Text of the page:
Maltreatment of children is one of the most serious problems that challenges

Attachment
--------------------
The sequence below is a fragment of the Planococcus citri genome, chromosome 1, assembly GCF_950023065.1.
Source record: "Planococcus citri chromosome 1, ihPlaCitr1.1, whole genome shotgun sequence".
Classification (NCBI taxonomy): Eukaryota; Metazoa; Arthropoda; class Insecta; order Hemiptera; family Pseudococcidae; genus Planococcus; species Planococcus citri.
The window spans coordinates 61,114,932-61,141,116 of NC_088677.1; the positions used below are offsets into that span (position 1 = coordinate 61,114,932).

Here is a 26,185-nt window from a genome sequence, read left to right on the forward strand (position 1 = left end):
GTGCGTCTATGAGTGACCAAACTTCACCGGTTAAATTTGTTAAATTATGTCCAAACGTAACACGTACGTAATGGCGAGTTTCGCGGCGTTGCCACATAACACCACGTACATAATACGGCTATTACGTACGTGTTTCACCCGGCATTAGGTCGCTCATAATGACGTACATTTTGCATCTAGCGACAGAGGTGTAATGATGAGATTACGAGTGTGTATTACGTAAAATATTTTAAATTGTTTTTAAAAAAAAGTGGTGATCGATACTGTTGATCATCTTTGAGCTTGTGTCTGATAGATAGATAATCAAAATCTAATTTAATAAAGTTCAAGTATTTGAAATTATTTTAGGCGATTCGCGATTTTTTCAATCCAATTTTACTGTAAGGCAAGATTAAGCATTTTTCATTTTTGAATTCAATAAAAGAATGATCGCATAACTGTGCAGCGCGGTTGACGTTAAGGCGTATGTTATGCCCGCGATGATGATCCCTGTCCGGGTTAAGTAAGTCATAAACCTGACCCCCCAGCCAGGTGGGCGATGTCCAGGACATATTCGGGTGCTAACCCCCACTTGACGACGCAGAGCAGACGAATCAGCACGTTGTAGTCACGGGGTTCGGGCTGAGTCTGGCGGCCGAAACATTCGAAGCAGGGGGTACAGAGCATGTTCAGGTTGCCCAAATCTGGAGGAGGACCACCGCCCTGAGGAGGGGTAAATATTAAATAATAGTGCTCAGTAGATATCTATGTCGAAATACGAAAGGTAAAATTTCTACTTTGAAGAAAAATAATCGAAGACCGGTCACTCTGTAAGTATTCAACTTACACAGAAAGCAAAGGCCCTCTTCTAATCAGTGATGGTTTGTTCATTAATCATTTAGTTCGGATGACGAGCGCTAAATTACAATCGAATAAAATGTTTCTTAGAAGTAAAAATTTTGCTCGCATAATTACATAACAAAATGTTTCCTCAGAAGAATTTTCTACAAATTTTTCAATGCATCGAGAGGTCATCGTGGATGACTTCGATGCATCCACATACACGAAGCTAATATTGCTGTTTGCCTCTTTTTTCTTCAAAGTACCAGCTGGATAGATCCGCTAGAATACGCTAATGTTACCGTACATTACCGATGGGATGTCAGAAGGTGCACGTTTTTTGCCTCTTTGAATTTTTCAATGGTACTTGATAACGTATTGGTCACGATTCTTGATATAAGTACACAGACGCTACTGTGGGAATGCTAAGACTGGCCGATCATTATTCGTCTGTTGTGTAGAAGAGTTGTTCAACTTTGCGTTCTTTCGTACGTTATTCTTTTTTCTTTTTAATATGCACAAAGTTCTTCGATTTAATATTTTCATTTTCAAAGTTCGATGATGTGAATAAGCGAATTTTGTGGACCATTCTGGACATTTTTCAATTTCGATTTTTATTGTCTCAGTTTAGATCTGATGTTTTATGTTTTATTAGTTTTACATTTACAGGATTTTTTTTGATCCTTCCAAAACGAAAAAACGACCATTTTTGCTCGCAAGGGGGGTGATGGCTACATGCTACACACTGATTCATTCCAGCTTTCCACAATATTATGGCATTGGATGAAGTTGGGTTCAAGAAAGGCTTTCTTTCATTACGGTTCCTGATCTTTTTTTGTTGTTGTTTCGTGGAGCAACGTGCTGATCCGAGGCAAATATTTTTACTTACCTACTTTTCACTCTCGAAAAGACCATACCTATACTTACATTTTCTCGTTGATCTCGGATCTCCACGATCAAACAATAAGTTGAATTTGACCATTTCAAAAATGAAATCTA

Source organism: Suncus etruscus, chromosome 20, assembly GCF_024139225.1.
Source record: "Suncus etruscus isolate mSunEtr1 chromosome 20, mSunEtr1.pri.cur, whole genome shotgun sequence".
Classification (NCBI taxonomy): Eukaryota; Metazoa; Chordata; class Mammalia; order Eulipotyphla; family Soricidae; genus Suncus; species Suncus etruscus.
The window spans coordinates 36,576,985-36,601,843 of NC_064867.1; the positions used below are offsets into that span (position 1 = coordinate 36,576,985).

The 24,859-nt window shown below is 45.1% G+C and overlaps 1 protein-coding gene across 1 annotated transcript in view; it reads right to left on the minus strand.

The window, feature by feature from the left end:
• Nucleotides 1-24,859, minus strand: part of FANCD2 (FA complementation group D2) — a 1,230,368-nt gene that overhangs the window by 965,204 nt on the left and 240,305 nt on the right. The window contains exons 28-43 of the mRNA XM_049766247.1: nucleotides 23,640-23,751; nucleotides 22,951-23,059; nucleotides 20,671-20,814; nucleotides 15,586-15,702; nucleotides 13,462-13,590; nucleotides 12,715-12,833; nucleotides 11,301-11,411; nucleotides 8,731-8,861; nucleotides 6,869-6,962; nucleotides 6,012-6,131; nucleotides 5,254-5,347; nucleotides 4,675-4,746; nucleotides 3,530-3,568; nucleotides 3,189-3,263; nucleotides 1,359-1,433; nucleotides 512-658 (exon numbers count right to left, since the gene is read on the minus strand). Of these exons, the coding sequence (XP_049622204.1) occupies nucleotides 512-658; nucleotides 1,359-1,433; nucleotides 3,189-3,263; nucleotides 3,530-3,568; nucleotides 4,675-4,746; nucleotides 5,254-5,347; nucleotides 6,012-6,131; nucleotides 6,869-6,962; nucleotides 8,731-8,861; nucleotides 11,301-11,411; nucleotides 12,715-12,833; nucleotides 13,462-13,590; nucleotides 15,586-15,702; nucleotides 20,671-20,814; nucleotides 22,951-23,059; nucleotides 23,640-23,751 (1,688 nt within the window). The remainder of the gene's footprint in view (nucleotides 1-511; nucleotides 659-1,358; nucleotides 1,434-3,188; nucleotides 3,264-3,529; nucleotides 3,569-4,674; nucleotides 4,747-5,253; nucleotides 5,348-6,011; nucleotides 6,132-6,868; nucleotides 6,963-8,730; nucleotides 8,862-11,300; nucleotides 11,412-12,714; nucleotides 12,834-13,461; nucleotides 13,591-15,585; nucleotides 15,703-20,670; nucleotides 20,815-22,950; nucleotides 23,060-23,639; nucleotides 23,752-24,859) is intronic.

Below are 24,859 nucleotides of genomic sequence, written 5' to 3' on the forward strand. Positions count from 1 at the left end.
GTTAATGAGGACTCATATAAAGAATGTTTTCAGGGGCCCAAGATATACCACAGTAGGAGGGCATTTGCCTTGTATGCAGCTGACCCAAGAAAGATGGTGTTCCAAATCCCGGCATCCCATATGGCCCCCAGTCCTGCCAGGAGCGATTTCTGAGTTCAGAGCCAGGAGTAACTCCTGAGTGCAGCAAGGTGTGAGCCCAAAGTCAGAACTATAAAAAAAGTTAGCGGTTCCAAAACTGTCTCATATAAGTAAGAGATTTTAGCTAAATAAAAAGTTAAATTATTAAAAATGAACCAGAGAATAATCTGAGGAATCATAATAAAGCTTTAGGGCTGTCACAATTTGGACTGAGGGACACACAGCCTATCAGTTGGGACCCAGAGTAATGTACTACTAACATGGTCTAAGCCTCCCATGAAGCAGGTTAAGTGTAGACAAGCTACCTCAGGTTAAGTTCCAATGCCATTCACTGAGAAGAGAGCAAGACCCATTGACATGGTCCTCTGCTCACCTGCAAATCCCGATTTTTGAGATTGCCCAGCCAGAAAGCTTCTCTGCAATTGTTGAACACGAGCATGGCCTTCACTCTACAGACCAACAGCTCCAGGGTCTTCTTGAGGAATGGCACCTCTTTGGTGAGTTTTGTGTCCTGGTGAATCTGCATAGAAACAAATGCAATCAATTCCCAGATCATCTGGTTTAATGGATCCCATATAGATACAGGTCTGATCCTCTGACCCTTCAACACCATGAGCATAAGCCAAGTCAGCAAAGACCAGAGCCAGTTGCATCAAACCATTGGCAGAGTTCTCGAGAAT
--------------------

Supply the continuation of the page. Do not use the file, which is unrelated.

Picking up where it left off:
Maltreatment of children is one of the most serious problems that challenges social workers. “Child maltreatment constitutes a major public health concern as it crosses all socioeconomic statuses, ethnicities, and genders” (Tufford & Asakura, 2015). Maltreatment include child abuse and neglect. Child maltreatment is “willful acts such as physical, sexual and emotional abuse which harm a child. Neglect is failure to provide for a child’s basic needs” (Fontes, 2005). The National Child Abuse and Neglect Data System definition of child abuse and neglect is more complete: “An act or failure to act by a parent, caregiver, or other person as defined under State law that results in physical abuse, neglect, medical neglect, sexual abuse, emotional abuse, or an act or failure to act which presents an imminent risk of harm to a child” (Administration for Children and Families, 2012). Abuse consist of physical, sexual and emotional. “Physical abuse is the intentional use of physical force that can result in physical harm. Sexual abuse, (rape, molestation, child pornography production and possession) involves pressuring or forcing a child to engage in sexual acts. Emotional abuse, (verbal, mental and psychological) refers to behaviors that harm a child’s self-worth or emotional well-being” (Center for Disease Control and Prevention, 2019). The most common form of maltreatment is neglect. Neglect involves physical, emotional or educational. “Of the children who experienced maltreatment or abuse, three-quarters suffered neglect; 17.2% suffered physical abuse; and 8.4% suffered sexual abuse” (National Children Alliance, 2015). Some children suffer from more than one form of maltreatment. Social workers are key to the prevention of child maltreatment, and the early identification of abuse and neglect. They have distinctive contributions to make in the protection of children. The prevention of abuse starts at identification, through checking the health and development of children who have been abused, to the intervention and the prevention of further abuse. Their role in the care of children and families is key not only to preventing abuse, but also to safeguarding vulnerable children once abuse has started.The welfare of children depends not only on professional observance and the inclination to consider the likelihood of child abuse and neglect, but also responding to those observations. It depends on asking the child, listening to what he says and believing things people think do not, could not or should not happen to children.In 1988, the Child Abuse Prevention and Treatment Act amendments directed the U.S. Department of Health and Human Services to establish a national data collection and analysis program. The National Child Abuse and Neglect Data System, (NCANDS) is a federally sponsored effort that collects and analyzes annual data on child abuse and neglect. The Children’s Bureau in the Administration on Children, Youth and Families, Administration for Children and Families, U.S. Department of Health and Human Services, collects and analyzes the data. The data is collected from all fifty states on a voluntarily bases.Maltreatment is a world-wide problem. “In 2015, an estimated 1,670 children died from abuse and neglect in the United States,” (ACF, 2014). “The Children’s Advocacy Centers around the country served more than 311,000 (NCA, 2015) child victims of abuse, providing victim advocacy and support to these children and their families.”According to the U.S. Administration for Children & Families (2014); nearly 700,000 children are abused in the U.S annually, an estimated 683,000 children were victims of abuse and neglect in 2015, approximately 3.4 million children received an investigation or alternative response from child protective services agencies, and 2.3 million children received prevention services.There are characteristics of child maltreatment which are identified in the child, parent, parental relationships, and communities. The fact that a child is under the age of four years old or is an adolescent is a characteristic that may increase the likelihood of being maltreated. Other characteristics such as; being unwanted, or failing to fulfil the expectations of parents, having special needs, crying persistently or having abnormal physical features may contribute to maltreatment. According to Child Trends (2019) the following statistics were released “ in 2017, children 3 and younger had a maltreatment rate of 15 per 1000, compared with 10 per 1000 for children ages 4 to 7, 8 per 1000 for ages 8 to 11, 7 per 1000 for ages 12 to 15, and 5 per 1000 for children ages 16 to 17”. “Analyses revealed that adolescents represent a substantial proportion of all victims of official child maltreatment reports. The impact of age on substantiation varied as a function of the type of maltreatment, where for adolescents’ sexual abuse reports were more likely to be substantiated, while neglect and physical abuse reports were less likely to be substantiated. Reports involving adolescents were significantly more likely to involve a female victim” (Powers & Eckenrode, 1988).“About four out of five abusers are the victims’ parents. A parent of the child victim was the perpetrator in 78.1% of substantiated cases of child maltreatment” (AFC, 2015). “Difficulty bonding with a newborn, not nurturing the child, having been maltreated themselves as a child, lacking awareness of child development or having unrealistic expectations, misusing alcohol or drugs, including during pregnancy, being involved in criminal activity, and experiencing financial difficulties are characteristics of a parent or caregiver that increase the risk of child maltreatment” (World Health Organization, 2016).Sometimes a family member or an intimate partner may have “physical, developmental or mental health problems, display violence, experience isolation, lack a support network; these are more reasons why child maltreatment happens” (WHO, 2016).Community and society factors may increase the risk of child maltreatment; these include: “gender and social inequality; lack of adequate housing or services to support families and institutions; high levels of unemployment or poverty; the easy availability of alcohol and drugs; inadequate policies and programs to prevent child maltreatment, child pornography, child prostitution and child labor; social and cultural norms that promote or glorify violence towards others, support the use of corporal punishment, demand rigid gender roles, or diminish the status of the child in parent–child relationships; social, economic, health and education policies that lead to poor living standards, or to socioeconomic inequality or instability” (WHO, 2016).” Although children with disabilities make up 10.4% of the population, they represent 25.9% of children with a maltreatment allegation and 29.0% of those with a substantiated allegation; however, increased risk of maltreatment was not consistent across all disability types” (Maclean, 2017). “Children with intellectual disability, mental/behavioral problems, and conduct disorder continued to have increased risk of an allegation and substantiated allegation after adjusting for child, family, and neighborhood risk factors. In contrast, adjusting for these factors resulted in children with autism having a lower risk, and children with Down syndrome and birth defects/cerebral palsy having the same risk as children without disability” (Maclean, 2017). “Childhood maltreatment has been linked to higher risk for a wide range of long-term and/or future health problems, including—but not limited to—the following (Widom, Czaja, Bentley, & Johnson, 2012; Monnat & Chandler, 2015; Afifi et al., 2016): diabetes, lung disease, malnutrition, vision problems, functional limitations, heart attack, arthritis, back problems, high blood pressure, brain damage, migraine headaches, chronic bronchitis/emphysema/chronic obstructive pulmonary disease, cancer, stroke, bowel disease, and chronic fatigue syndrome.”“Child abuse and neglect also has been associated with certain regions of the brain failing to form, function, or grow properly” (Bick & Nelson, 2016).A variety of psychological problems can arise from child abuse and neglect. “Diminished functioning and cognitive skills disrupted brain development… can cause impairments to the brain’s executive functions: working memory, self-control, and cognitive flexibility” (Kavanaugh, Dupont-Frechette, Jerskey, & Holler, 2016). Behavioral difficulties are often displayed from victims of child maltreatment. “Studies suggest that abused or neglected children are more likely to engage in sexual risk-taking as they reach adolescence, including a higher number of sexual partners, earlier initiation of sexual behavior, and transactional sex” (Thompson et al., 2017). “Several studies have documented the correlation between child maltreatment and future juvenile delinquency and criminal activities” (Herrenkohl, Jung, Lee, & Kim, 2017). Social workers use different interventions in child maltreatment. “The number of interventions aimed at preventing or reducing child maltreatment has increased exponentially over the last decades” (Daro, 2011). These interventions include the investigation of child abuse reports by the child protection agency, clinical treatment of physical and psychological injuries, self-help services, family counseling, legal action against the perpetrator, investigation of the homemaker or respite care and the removal of the child or the offender from the home. “Child maltreatment studies on interventions usually focus on the different types of abuse. However, victim of child physical abuse, neglect, sexual abuse and emotional maltreatment often experience similar psychological effects,” (Erickson and Egeland, 1987).Intervention and treatment are often done after the abuse has occurred. Social work interventions are provided on the macro (community), mezzo (group) and micro (individual/family) levels. Social workers use intervention models in achieving desired goals for service users. These models are used with the understanding that social workers operate at many different levels in society, and with individuals, families, groups and communities. The major models influence the way social workers choose to help people meet their goals. The Problem-solving Model by Perlman emphasis is on social casework. The problem-solving model focuses on understanding the problem, brainstorming possible solutions, having the client pick a solution, having the client try out a solution and then evaluating how the solution worked. The social worker teaches client how to solve his own problems using problem solving skills. The Task-Centered Practice formulated by Reid and Epstein is a short-term model for social work. Social Workers and clients collaborate, create goals, strategies and steps to achieve outcomes. This model focuses on breaking down the problem into small tasks that the client can accomplish. The social worker may use rehearsal, deadlines, and contracts, in order to help the client feels successful and motivated towards solving the problem.Narrative uses letters and other methods to help the client re-author their lives” (Alice Morgan, 2000).Cognitive Behavioral Therapy focuses on the relationship between thoughts, feelings, and behaviors. Social workers assist clients in identifying patterns of irrational and self-destructive thoughts and behaviors that influence emotions.Crisis Intervention model used when someone is dealing with an acute crisis. The model includes seven stages: assess safety and lethality, rapport building, problem identification, address feelings, generate alternatives, develop an action plan, and follow up. This social work practice model is commonly used with clients who are expressing suicidal ideation.Systems theory emphasizes reciprocal relationships between the elements that constitute a whole. These concepts also emphasize the relationships among individuals, groups, organizations, or communities and mutually influencing factors in the environment.Psychodynamic Theory is concerned with how internal processes such as needs, drives, and emotions motivate human behavior. Emotions have a central place in human behavior. Unconscious, as well as conscious mental activity serves as the motivating force in human behavior. Early childhood experiences are central in the patterning of an individual’s emotions, and therefore, central to problems of living throughout life. Individuals may become overwhelmed by internal and/or external demands. Individuals frequently use ego defense mechanisms to avoid becoming overwhelmed by internal and/or external demands. Psychodynamic theory is what the social worker uses when s/he looks at early attachment relationships, and the developmental history of the client which includes past trauma or abuse. Social learning theory suggests that human behavior is learned as individuals interact with their environment. Problem behavior is maintained by positive or negative reinforcement. Cognitive- behavioral therapy looks at what role thoughts play in maintaining the problem. Emphasis is on changing dysfunctional thoughts which influence behavior. Methods which stem from this theory are the gradual shaping of new behavior through positive and negative reinforcement, modeling, stress management: biofeedback, relaxation techniques, cognitive restructuring, imagery and systematic desensitization. Conflict Theory draws attention to conflict, dominance, and oppression in social life. Groups and individuals try to advance their own interests over the interests of others. Power is unequally divided, and some social groups dominate others. Social order is based on the manipulation and control of nondominant groups by dominant groups. Lack of open conflict is a sign of exploitation. Social change is driven by conflict, with periods of change interrupting long periods of stability. Social workers use this theory to understand clients who are experiencing oppression in some form or another in our capitalist society.In a study by Van der Put, Assink, Gubbels, (2018), “Cognitive behavioral therapy, home visitation, parent training, family-based/multisystemic, substance abuse, and combined interventions were effective in preventing and/or reducing child maltreatment.” Interventions for child maltreatment may come from social service, law enforcement or the health care industry. Social service programs include education programs, service provider training programs, and community support groups. “Social service interventions may consist of casework as well as therapeutic services designed to provide parenting education, child and family counseling, family support…concrete services such as income support or material aid, institutional placement, mental health services, in-home health services, supervision, education, transportation, housing, medical services, legal services, in- home assistance, socialization, nutrition, and child and respite care” (Institute of Medicine and National Research Council, 1998). Interventions often attempt to mitigate risk factors and enhance protective factors. Interventions may be implemented in different settings, including the home, newborn nursery, and primary care; school; and community-based settings. They may include parenting programs, comprehensive parent education and support programs, and psychotherapy. Some common interventions include home interventions, pediatric primary care programs, psychotherapy programs, parent education, and community-based programs“Of these methods, only long-term home visitation (up to two years) has been found to be effective in reducing the incidence of child abuse as measured by hospital admissions, emergency department visits and reports to child protective services” ( MacMillan, MacMillan, Offord, Griffith, MacMillan, 1994).